What happened? The way it was explained to my brother's wife was that a 'bubble' of whatever chemical was used as anesthetic was still in his bloodstream and when he got out of bed it knocked him out. To guard against a reoccurrence, he received a system 'flush' of four bags of plasma.

My brother could have died. He could have hit his head on the antique wood stove just outside the entrance to the bathroom. Suddenly there would have been no daddy for his children and no husband for his wife. And no brother for me. I have already lost two brothers to government stupidity (in Germany) and I do not want to lose another.

Ii is time for Canadians to realize that it is not going to get any better with our healthcare system. The baby boomers are all getting older and are going to be demanding more and more services from doctors and hospitals. More people are going to be using the system than are able to pay for it. Elementary math, folks, evident to anyone with a measurable IQ. Those who are content to suck at the teat of the state, without any notion of consequences, will get a rude shock someday.

There are two ways to solve the problem. Either:
  • Get rid of the entire system, pronto. Or,
  • Implement user fees to keep demand under control and to infuse some cash into the system.
Instituting a system of user fees would be quicker and less unsettling, in the short term, than to dump the system outright. To get some cash flowing into the system, I would suggest a fee of $10 or $15 every time someone visits a doctor. A hospital stay could cost, perhaps, a modest and perfectly reasonable $50 or $75 per day. People who demonstrably could not afford these fees could still be given a free ride.

Think about this: My great uncle died a couple of months ago at 102 years of age. My father died at age 94, partly because of a botched hernia operation. His brother is still alive and going strong at age 95. Odds are, I will be around for a long time. I will not be alone. Life expectancy is higher than it has ever been for both men and women. Who is going to pay for me and others like me as we retire and use more health care?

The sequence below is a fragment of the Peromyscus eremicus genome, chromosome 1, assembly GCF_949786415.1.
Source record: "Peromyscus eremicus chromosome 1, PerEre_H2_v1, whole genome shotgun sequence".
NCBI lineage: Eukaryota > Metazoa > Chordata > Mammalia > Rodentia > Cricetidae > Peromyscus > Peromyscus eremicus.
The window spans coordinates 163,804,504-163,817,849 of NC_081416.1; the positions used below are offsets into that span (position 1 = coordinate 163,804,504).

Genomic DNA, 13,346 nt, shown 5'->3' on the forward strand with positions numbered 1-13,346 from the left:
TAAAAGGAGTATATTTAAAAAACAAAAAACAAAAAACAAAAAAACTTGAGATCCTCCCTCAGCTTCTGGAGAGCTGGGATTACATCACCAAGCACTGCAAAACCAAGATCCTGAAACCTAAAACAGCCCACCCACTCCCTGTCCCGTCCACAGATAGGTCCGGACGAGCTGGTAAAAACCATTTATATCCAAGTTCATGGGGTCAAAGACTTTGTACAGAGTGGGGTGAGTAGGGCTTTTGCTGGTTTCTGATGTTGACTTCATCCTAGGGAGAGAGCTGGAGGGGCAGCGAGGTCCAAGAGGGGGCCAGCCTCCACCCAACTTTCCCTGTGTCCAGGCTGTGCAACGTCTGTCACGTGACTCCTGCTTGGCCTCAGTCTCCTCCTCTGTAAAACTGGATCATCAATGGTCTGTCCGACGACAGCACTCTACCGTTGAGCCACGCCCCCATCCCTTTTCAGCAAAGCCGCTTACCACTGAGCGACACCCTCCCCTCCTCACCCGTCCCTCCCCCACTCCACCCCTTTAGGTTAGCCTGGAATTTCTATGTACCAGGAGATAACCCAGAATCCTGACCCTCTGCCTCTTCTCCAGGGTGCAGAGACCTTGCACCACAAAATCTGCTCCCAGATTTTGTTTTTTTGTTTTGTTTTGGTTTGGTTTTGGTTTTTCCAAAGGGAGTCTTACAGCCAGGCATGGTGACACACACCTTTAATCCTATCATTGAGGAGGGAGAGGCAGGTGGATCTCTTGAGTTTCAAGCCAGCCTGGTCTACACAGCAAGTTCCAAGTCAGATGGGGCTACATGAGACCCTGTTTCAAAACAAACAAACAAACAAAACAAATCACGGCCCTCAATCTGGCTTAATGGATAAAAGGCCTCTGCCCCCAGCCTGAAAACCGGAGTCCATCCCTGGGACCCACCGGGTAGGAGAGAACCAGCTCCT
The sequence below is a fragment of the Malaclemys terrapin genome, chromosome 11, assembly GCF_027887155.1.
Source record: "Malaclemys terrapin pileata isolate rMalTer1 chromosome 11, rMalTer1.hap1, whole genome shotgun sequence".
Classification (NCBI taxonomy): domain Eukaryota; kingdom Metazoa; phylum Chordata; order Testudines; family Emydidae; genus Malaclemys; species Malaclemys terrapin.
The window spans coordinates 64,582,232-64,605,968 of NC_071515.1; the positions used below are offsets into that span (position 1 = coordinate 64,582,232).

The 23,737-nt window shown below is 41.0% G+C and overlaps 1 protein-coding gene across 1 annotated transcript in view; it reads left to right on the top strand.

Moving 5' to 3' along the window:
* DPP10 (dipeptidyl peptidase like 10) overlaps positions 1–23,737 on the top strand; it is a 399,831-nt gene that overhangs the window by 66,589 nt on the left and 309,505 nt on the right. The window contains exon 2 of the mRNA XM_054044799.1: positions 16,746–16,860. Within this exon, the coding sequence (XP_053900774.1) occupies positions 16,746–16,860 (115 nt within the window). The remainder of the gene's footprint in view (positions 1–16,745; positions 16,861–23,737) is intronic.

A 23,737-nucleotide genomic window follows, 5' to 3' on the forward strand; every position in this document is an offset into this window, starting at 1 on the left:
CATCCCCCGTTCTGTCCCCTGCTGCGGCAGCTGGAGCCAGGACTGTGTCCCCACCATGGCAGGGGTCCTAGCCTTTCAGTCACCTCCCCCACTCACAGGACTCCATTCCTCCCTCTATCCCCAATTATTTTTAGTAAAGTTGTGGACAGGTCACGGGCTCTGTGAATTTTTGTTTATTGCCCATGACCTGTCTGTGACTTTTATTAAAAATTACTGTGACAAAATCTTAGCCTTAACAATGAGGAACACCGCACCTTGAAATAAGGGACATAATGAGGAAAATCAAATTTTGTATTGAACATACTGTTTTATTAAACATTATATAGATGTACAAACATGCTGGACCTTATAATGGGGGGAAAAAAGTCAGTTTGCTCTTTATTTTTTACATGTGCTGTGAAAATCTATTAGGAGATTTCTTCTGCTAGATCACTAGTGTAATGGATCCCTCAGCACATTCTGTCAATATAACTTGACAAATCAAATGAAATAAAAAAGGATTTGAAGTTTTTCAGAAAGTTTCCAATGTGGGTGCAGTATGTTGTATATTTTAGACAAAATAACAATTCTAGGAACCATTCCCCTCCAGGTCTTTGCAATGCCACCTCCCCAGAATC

I'm ready to pay user fees. Other responsible people will be ready too.

I want to die a natural death, at a nice, ripe old age. I don't want to be killed by the health care system. I don't think you do either.


  1. Interesting to hear Canada's healthcare system is doomed as i thought it was the best health care system.

  2. Many Americans think that any 'free' health care system has got to be good. The problem is that nothing is truly free. Someone, somewhere, has to pay for it. In the hope of most proponents of such a system, it is the 'other guy,' or 'the rich,' who should pay the bills. This is short-sighted and stupid.

    What we have in Canada is a nation of takers running to the doctor every time there is a runny nose. It is 'free,' after all, to visit the doctor. People with real ailments often have to wait, especially for specialists. Surgeries are often delayed for so long that it is cruel and unusual punishment to the poor people who suffer unecessarily while they wait and wait and wait...